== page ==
Tag Archives: visa

The UOB PRVI Miles Visa Infinite Mystery

When I covered UOB’s reduction of the income requirement for their PRVI Miles cards, I noted that it was curious that the income requirements for the AMEX and Mastercard versions were cut to 50K, but the Visa remained at 80K.

At the time I wrote it off as an oversight, figuring that UOB would update the site a few days later. After all, it wasn’t like the PRVI Miles was a special tier of Visa- as per the branding on the card it was just plain vanilla Visa, not Gold, Platinum, Signature or Infinite.

And then I got this comment from Dennis

Aaron – not sure how much truth is in this but running the PRVI Miles Visa BIN through a bunch of online databases seems to suggest that it’s an Infinite :O

Even though the bank doesn’t market it as such (unlike the MC version which is clearly marketed as a WMC), perhaps that’s the reason why the income req hasn’t come down yet. (and also how they’re able to make enough money to sustain 1.4mpd)

Pffft. I thought. Some nutjob on the comments. Just humour him.

And then I got this from Matthew

Hi Aaron,
I can indeed confirm that UOB Privi Miles codes under Visa Infinite.

I registered for Visa Infinite Concierge under with the card as well as the Hilton Fast Track to Gold with 2 stays/ 4 Nights.

A bit of a shocker for me as well.
Cheers.

I follow the principle that if one person tells me something it’s unreliable, but if two people tell me something it’s gospel truth. This philosophy has worked out swimmingly for me, which is why I am convinced global warming is a liberal hoax. Stupid polar bears.

Gospel truth or not, I still decided to verify it for myself with my friend’s card (I only have the AMEX and MC versions). But how do you tell if something is a Visa Infinite when it doesn’t say so on the tin?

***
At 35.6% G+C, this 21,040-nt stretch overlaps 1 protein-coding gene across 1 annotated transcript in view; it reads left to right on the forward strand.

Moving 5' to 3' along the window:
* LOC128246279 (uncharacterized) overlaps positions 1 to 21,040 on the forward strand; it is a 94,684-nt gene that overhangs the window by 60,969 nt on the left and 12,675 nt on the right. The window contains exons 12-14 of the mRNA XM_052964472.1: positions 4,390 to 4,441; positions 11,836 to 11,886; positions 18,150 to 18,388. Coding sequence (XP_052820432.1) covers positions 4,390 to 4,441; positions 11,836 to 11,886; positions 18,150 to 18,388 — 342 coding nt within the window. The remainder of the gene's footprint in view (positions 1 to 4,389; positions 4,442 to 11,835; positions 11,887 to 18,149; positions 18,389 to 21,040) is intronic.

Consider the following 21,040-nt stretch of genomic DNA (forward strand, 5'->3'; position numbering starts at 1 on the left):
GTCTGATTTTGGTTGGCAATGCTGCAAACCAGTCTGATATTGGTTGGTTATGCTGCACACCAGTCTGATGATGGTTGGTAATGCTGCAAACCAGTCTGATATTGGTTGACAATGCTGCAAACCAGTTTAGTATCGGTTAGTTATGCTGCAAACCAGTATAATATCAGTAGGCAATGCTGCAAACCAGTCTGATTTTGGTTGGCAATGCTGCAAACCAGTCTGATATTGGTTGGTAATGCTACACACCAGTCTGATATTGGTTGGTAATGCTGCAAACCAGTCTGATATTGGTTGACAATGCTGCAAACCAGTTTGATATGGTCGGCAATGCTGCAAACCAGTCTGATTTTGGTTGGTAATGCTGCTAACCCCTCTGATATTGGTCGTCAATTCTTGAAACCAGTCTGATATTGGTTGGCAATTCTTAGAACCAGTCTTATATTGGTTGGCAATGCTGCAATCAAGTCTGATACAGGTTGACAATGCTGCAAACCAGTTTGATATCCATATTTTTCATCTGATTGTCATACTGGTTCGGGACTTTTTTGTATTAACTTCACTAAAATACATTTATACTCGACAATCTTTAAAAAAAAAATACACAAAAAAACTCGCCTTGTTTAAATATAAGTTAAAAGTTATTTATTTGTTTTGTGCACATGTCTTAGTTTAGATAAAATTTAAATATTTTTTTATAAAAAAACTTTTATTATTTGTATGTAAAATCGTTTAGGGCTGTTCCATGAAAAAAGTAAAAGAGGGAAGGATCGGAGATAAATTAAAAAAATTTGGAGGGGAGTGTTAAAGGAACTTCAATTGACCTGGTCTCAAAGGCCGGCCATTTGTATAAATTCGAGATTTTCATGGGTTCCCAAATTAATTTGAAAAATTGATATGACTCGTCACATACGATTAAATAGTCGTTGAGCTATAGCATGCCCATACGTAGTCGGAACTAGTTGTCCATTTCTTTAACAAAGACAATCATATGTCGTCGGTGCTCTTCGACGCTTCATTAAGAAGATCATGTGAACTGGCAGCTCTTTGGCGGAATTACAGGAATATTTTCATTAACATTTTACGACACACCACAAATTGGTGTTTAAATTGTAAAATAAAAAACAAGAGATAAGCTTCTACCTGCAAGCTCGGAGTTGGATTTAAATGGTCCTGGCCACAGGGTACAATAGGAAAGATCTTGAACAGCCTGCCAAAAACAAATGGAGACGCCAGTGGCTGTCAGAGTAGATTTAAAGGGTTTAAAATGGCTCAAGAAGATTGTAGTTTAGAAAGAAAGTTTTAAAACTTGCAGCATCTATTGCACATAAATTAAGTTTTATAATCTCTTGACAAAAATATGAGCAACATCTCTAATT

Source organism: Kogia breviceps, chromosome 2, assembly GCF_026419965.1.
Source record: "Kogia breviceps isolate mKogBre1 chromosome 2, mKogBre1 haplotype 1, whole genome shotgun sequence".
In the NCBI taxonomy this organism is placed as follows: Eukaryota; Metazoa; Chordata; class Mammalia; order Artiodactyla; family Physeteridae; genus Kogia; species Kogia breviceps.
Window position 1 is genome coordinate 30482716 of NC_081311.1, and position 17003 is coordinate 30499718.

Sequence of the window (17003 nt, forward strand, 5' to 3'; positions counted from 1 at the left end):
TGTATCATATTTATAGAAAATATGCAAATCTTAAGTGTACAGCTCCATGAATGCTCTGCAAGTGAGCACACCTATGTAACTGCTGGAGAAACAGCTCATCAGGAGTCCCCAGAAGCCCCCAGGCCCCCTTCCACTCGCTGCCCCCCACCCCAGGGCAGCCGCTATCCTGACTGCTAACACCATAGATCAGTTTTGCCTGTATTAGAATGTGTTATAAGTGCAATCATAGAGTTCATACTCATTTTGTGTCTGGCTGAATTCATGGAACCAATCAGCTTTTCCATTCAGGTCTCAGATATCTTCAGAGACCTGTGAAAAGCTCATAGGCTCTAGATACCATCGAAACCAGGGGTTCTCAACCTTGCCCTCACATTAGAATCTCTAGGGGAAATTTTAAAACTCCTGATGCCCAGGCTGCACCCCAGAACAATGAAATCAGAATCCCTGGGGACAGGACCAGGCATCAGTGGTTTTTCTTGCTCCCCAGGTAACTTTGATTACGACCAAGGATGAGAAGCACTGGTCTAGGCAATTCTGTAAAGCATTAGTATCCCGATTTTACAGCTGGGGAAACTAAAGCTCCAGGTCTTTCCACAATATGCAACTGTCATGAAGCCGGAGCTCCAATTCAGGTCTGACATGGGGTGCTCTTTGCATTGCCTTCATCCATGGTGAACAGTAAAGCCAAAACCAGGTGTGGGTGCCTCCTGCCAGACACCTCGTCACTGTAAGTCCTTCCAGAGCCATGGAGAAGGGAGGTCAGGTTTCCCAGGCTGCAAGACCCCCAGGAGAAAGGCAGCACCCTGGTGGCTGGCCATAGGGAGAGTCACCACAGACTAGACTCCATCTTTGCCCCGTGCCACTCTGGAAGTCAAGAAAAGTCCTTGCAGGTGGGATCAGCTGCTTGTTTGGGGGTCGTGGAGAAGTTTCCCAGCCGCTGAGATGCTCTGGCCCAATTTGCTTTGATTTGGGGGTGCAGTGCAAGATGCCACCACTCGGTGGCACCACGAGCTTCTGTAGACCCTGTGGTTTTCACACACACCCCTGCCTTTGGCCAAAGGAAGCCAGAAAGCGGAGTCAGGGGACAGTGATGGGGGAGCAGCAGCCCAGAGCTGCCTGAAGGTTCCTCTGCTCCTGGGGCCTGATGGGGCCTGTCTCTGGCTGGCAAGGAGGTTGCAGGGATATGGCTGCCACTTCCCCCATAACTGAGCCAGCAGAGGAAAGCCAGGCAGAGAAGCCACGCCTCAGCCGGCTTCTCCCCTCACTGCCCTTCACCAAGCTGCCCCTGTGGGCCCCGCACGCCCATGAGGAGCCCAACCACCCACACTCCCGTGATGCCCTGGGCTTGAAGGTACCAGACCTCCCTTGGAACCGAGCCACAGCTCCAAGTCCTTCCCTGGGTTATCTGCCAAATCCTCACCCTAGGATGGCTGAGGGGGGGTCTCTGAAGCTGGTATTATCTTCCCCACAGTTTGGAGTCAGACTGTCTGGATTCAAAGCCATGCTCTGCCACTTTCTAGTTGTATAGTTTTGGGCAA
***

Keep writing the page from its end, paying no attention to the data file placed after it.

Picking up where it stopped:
Image result for uob prvi miles visa

(1) Checking the bin on bindb

For the uninitiated amongst you, a Bin is a Bank Identification Number. I’ll let bindb explain it better.

The Bank Identification Number, also known as the credit card bin can tell you the name of the bank that issued the card, the type of card like Debit or Credit, brand of card Visa, MasterCard and level of card like Electron, Classic and Gold. From the bindatabase you can also check other details about the card and issuer. Credit card bin numbers are the first 6 digits of a card number.

I plugged in the six digits and this is what came out

Holy moley. To make sure it wasn’t just this site saying it, I also looked it up on binlist.net, binchecker.com, bincodes.com, and exactbins.com. All of them concurred.

That’s pretty much game, set, match, but in case you wanted more proof…

(2) Registering for Visa Infinite Concierge

One of the centrally-provided services that Visa has for its Infinite card tier is a concierge service. I wasn’t too wowed when I used them a few months ago, but that’s not what’s relevant here.

What’s relevant is that before you use the service yo need to register, and the form asks you for the first 9 digits of your Visa Infinite card. Entering the UOB PRVI Visa numbers checked out

So that’s two data points in favor.

(3) Registering for the Hilton Gold fast track offer

I decided to do one more test.

Once upon a time anyone with the first six digits of a Visa Infinite card could get instant Hilton Gold status. But that got abused like you can’t imagine, so they eventually tightened the system up to the point where it’s no longer a straight match but rather a status challenge.

Registration for this worked perfectly with the PRVI Visa.

What’s going on?

Ok, so the PRVI Miles Visa is a Visa Infinite. But why isn’t it branded as one? This is going to involve a lot of speculation from me because I’m not privy to the B2B dealings between Visa and various banks. If you know better, please feel free to chime in.

First, does it cost UOB more to issue a Visa Infinite than a Visa Signature/Platinum/regular card? Intuitively it seems the answer should be yes. After all, Visa Infinite has a concierge and a few other exclusive perks and those all cost money to provide. But if it does, why wouldn’t UOB want to play that up in its branding? It would certainly help raise the card’s profile, because Infinite branding still means something (unlike how Platinum and Signature have become mass market). But instead, UOB has just stuck a regular Visa logo on the cardface. Why would UOB be paying more (assuming it is) and not reaping the branding benefits of that?